In the car, driving to the grocery store:
Bowie: Mama, do you have a new baby?
Me: uuuummmm, what?
Bowie: Do you have a new baby? The baby in your belly?
I did tell him a few times that there was a “baby in my belly”. But that was it. And I haven’t said a word since the miscarriage.
Me: Uh, there’s not a baby in my belly.
Bowie: Yes, there is a baby in your belly!
Me: Well…that baby got a boo boo and had to go away.
Bowie: Oh. [pause] I can get it back!
Me: I wish we could, but that baby is gone forever. We will have to work really hard to make a new one.
Bowie: Yes. Because I want to have a baby in my family.
Never thought I’d have to have that conversation. Poor kid. It must be hard to comprehend stuff like that. Lord knows it’s tough for adults.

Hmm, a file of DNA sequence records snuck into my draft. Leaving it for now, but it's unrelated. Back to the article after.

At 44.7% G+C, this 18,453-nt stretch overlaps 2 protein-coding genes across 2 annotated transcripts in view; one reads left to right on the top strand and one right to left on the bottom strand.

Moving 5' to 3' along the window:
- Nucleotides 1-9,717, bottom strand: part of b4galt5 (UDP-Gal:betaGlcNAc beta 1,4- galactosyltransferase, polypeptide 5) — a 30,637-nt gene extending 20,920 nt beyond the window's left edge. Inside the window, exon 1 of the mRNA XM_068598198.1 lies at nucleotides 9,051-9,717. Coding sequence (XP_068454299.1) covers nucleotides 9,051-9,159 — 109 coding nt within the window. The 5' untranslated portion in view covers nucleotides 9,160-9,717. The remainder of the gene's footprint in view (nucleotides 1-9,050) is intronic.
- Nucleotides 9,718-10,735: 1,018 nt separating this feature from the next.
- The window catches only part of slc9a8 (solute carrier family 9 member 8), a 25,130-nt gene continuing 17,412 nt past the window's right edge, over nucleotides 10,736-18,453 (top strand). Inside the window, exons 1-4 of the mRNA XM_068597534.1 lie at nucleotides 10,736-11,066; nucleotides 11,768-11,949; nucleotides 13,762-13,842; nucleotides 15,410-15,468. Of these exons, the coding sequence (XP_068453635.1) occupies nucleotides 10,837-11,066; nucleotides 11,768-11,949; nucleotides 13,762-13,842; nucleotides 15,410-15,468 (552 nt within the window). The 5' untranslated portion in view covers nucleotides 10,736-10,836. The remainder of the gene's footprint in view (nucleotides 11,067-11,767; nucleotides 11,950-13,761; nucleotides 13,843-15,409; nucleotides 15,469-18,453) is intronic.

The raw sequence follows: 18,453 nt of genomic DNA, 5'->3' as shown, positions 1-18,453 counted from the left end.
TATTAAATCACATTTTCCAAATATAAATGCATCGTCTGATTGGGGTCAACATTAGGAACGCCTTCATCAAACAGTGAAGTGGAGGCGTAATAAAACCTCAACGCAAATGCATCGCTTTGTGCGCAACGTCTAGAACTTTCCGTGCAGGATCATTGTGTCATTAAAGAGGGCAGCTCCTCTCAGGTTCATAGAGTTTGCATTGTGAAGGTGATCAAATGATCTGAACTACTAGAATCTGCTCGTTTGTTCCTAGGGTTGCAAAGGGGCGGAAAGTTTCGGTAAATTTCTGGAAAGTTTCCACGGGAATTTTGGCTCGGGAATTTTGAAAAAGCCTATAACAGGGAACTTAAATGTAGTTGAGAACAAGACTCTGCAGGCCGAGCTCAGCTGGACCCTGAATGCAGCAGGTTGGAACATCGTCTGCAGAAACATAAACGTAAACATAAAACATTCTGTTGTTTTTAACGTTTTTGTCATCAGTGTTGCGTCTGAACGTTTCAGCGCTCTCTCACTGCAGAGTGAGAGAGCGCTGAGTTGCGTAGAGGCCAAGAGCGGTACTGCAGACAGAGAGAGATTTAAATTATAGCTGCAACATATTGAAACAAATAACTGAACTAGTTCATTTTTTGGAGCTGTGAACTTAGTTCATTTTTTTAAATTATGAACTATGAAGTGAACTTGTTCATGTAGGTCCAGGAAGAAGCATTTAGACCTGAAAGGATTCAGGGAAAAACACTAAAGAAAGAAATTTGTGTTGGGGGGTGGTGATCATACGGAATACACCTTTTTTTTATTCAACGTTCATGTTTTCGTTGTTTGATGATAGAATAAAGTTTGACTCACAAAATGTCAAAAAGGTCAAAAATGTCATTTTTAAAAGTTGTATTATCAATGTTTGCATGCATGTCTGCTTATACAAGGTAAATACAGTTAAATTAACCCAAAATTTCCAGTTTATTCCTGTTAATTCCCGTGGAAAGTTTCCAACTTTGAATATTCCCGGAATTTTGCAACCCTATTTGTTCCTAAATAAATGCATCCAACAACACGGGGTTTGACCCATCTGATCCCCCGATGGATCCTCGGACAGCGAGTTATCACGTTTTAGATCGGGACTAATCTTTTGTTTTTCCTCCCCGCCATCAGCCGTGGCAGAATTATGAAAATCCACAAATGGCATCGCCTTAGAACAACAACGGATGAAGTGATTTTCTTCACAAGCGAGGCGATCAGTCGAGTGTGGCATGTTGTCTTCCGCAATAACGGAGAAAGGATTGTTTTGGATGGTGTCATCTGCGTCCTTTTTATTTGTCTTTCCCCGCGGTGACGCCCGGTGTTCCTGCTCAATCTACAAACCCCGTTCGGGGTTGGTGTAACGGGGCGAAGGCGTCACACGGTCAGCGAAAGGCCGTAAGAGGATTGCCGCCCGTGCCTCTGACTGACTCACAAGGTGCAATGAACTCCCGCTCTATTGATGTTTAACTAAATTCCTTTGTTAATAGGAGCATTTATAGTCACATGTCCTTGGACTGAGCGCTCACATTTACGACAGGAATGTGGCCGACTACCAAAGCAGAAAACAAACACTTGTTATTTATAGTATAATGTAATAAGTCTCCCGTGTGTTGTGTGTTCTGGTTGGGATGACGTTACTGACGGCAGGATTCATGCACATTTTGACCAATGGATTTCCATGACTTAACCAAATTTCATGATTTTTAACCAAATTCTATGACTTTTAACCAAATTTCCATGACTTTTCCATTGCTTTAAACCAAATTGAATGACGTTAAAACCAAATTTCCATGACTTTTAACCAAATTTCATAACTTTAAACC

The first thing out of my mouth when my doctor had told me what happened was, “But, I told so many people.”
In those first moments, that was my biggest source of stress and fear and sadness: having to turn around and tell everyone the terrible news.
And I went over it and over it in my head for days before figuring out what to say and how to say it. WHY had I told everyone? WHAT had come over me? WHO did I think I was?
I knew I had to just say it, to get it out there in the open. Like ripping off a band-aid. It would be painful, it would be awkward, but it just had to be done.
When I did start letting people know, I got the hugest heaping helping of love and support from so many people, some of which I have never even met in real life. Many of them had suffered similar losses in the past, and had gone on to have a full brood, and I found that really helpful to hear.
It helps me deal with things to have all that support and understanding, which is helping me cope with the whole “telling people too soon” thing. I thank you all for your kindness, love and understanding as I tread these very murky waters.